ATDD

Automated testing

Generation of specifications by example that are executable

Automated testing

Description

ATDD stands for “Acceptance Test-Driven Development”. ATDD finds its root in the TDD practice. The ATDD idea seems to emerge with Lisa Crispin [Crispin 2000] who already suggests automating Acceptance Tests (AT) written before the code [Kaner 2002].

ATDD consists in [Axelrod 2018]:

  1. defining the ATs for each new User Stories (US)
  2. implementing the ATs with production code
  3. the minimal production code is generated to pass the ATs along with the Definition of Done (DoD)
  4. when all ATs pass, the US passes; it is “Done” if the DoD also passes [Schwaber 2020]

ATDD is not only for GUI but for any kind of interface the US refers to such as REST APIs, RPC or other mechanisms to address Testability of the Product Backlog.

ATs can [Axelrod 2018]

  • help  the organization focussing on the Customer since it improves the communication between Business Owner and the Development Team
  • help the Development Team understand progress and what to test 
  • help both customers and Development Teams to make sure that the project is progressing in the right direction  [Crispin 2000] [Deng 2009]
  • force to start planning testable production code
  • ensures that Testers and Scripters are involved as early as possible, allowing them to really influence the quality of the product
  • be used as a regression test and allows automatic execution on a regular basis and allows the code to be safely refactored
  • improve the accuracy of the development effort estimate if ATs are written beforehand (for example, during a 3 Amigos or an Example Mapping session at Sprint Refinement time).
  • be used as documentation the “Agile way” and provide “executable specifications” [Ambler 2005]
  • be run right after the simplest line of code supposed to implement the AT instead of waiting for a release candidate of the whole solution as per the “Shift Left” testing principle
  • be repeated at higher rates if automated, rather than at the end of the SDLC, reducing thus non-compliance risks very soon

ATDD are executable specifications, it means ATDD is like a “Möbius strip”: both sides of AT are actually the same; the automation of the test script makes them runnable [Moustier 2020].

ATDD is a “Möbius strip” [Moustier 2020]

Why do we need test automation?

  1. automation reduces the so-called transaction costs [SAFe 2021-06]: in iterative delivery model, each time a delivery batch to be deployed bears some costs which  should be kept low to enable frequent releases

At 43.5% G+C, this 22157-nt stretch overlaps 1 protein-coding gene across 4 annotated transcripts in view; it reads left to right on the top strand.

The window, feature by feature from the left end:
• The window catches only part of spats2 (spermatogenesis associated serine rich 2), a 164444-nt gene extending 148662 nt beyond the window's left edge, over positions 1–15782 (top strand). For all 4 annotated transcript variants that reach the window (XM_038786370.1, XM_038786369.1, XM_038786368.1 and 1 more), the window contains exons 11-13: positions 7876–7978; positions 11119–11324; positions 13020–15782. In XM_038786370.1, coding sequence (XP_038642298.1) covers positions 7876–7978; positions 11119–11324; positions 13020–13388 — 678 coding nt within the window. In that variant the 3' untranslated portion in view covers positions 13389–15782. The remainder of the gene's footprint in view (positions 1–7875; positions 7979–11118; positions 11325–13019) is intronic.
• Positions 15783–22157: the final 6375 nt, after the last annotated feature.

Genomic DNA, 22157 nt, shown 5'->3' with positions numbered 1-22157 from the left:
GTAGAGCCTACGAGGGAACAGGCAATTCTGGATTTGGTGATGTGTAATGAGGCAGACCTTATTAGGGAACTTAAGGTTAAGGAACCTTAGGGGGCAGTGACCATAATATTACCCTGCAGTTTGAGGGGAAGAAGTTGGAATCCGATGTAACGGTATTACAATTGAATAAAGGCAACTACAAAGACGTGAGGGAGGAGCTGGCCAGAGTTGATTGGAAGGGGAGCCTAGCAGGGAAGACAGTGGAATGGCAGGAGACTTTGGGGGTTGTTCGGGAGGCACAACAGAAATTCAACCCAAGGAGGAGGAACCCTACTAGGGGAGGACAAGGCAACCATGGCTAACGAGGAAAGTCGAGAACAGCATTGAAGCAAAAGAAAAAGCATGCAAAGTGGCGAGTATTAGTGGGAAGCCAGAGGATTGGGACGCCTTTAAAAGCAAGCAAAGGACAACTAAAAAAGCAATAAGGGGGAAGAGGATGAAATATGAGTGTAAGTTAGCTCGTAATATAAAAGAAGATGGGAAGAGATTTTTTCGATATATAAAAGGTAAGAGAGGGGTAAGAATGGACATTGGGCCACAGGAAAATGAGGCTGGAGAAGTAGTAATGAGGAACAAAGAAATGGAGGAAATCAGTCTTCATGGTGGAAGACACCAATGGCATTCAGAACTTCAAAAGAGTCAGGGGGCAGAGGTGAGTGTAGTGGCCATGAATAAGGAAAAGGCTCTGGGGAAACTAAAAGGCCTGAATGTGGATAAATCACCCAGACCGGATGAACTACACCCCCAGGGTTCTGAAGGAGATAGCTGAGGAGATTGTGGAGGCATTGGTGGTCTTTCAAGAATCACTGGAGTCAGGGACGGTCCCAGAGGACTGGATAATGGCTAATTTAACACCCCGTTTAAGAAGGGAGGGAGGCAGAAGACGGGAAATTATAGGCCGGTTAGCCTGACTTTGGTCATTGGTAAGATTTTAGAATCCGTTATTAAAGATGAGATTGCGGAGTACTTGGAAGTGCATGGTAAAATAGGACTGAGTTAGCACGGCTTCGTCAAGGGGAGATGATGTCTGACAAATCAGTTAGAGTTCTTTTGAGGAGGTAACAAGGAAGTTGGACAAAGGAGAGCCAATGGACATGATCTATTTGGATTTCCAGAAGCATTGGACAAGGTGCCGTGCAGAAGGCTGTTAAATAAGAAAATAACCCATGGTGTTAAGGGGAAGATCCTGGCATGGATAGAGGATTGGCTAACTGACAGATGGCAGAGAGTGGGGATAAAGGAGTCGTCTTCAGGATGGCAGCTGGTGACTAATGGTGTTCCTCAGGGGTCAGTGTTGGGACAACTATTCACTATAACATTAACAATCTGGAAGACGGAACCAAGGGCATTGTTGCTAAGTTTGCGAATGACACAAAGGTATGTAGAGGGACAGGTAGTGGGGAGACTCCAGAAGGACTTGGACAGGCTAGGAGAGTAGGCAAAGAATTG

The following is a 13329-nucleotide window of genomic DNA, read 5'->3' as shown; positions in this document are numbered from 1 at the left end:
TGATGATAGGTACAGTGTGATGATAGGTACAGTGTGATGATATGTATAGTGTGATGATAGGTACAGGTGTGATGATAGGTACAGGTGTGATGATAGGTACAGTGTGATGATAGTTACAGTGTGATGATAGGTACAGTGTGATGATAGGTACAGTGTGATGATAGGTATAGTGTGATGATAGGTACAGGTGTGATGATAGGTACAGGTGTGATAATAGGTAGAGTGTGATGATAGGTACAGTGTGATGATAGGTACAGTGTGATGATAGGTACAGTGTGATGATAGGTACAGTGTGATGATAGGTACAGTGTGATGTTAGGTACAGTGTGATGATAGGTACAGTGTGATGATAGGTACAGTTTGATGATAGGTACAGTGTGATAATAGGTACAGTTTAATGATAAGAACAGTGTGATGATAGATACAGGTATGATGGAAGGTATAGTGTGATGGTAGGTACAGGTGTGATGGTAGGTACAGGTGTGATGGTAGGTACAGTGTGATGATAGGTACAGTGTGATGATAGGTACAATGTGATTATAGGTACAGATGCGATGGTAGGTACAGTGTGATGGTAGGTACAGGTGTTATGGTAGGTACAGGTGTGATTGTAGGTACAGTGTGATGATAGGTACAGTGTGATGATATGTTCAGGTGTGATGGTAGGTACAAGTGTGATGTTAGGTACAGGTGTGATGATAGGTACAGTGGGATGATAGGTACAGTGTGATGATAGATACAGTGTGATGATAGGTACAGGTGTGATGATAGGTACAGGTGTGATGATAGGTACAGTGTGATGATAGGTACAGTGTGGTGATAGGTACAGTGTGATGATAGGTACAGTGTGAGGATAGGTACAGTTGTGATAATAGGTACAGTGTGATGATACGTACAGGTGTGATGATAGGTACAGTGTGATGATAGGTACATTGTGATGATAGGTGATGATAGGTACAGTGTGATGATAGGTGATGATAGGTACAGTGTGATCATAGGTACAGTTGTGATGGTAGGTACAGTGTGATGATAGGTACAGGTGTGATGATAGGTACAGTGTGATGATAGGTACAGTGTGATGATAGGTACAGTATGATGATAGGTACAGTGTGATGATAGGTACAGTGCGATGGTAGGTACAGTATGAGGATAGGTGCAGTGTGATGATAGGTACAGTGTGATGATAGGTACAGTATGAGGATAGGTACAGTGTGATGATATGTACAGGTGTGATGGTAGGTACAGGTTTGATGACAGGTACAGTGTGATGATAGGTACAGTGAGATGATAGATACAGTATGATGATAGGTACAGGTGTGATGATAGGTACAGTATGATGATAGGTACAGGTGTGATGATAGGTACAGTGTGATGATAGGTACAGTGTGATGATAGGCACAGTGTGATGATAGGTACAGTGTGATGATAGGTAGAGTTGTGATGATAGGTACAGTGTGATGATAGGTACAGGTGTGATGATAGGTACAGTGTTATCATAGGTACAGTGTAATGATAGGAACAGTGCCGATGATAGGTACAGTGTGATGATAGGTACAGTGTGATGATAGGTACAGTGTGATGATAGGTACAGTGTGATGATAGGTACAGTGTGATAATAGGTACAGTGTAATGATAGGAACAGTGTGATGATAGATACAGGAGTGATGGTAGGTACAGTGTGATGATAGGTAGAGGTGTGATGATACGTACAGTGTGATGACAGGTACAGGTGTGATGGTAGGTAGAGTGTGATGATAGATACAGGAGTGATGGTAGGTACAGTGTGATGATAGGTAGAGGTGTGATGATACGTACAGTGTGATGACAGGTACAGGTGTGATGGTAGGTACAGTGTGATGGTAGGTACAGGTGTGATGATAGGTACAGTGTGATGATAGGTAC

2. low transaction costs also reduces the holding cost [SAFe 2021-06]: delaying release will generate profit loss from Customers and Competitors may take advantage from undelivered added value
  3. automation provide fast, fully repeatable and precise tests [Axelrod 2018]
  4. it help running regression testing without any knowledge of the product
  5. Agile, and overall DevOps, are based on heavy automation strategy

“Test automation” has of course some drawback such as

  • scripts maintenance to fit changes on interfaces such as UI or API
  • test data must be maintained/migrated to match business changes and their implementation
  • false positives (aka “Flaky tests”) must be chased in a Jidoka approach
  • scripting is not testing and relying only on scripted test cases is not enough [Bach 2014]
  • if test automation is done in silo mode, bottlenecks will raise
  • automated tests must start from an initial well-known state, because a failure in the scenario aborts the test and jumps to the next one; therefore, the failure of a test should not affect the next tests and dependencies between automated tests are strongly discouraged [Axelrod 2018].

ATDD is often confused with Behavior-Driven Development (BDD). BDD is a methodology which emphasizes bridging the gap between the description of a behavior and its implementation. The behavior is described in natural language and replaces formal specifications. It comes along with tests that verify the feature [North 2006] [Axelrod 2018] [Moustier 2019-1].

While BDD is focussed on behaviors from a Customer point of view, ATDD aims to test acceptance criteria. On one hand, BDD describes the business (outside-in) and provides criteria thanks to so-called “Specifications by Examples” (SBE) [Fowler 2004]; on the other hand, ATDD enables the technical side of the AC, it transitions from outside-in to inside-out for TDD [Moe 2019].

Along with BDD, that was created by Dan North [North 2006], came a tool named “Cucumber” [Wynne 2012] [Ye 2013] which compiles a formatted natural language behavior specification into code stubs ready to embed the implementation of the test. BDD enables thus ATDD [Axelrod 2018]

This “natural language” used by Cucumber has been nicknamed “Gherkin”. Here is the structure of this natural language:

Feature: <US name>

    As a <User Type>

    I need to <do something>

    So that <benefit of the action>

Scenario X : <scenario test name X>

    Given <context X>

    When <something happens>

    Then <items to check with AND, THEN or BUT between items>

The amount of scenarios may differ from one US to another; providing too many for the same US is not a good practice since it will generate a US that would be too big to be handled within a Sprint.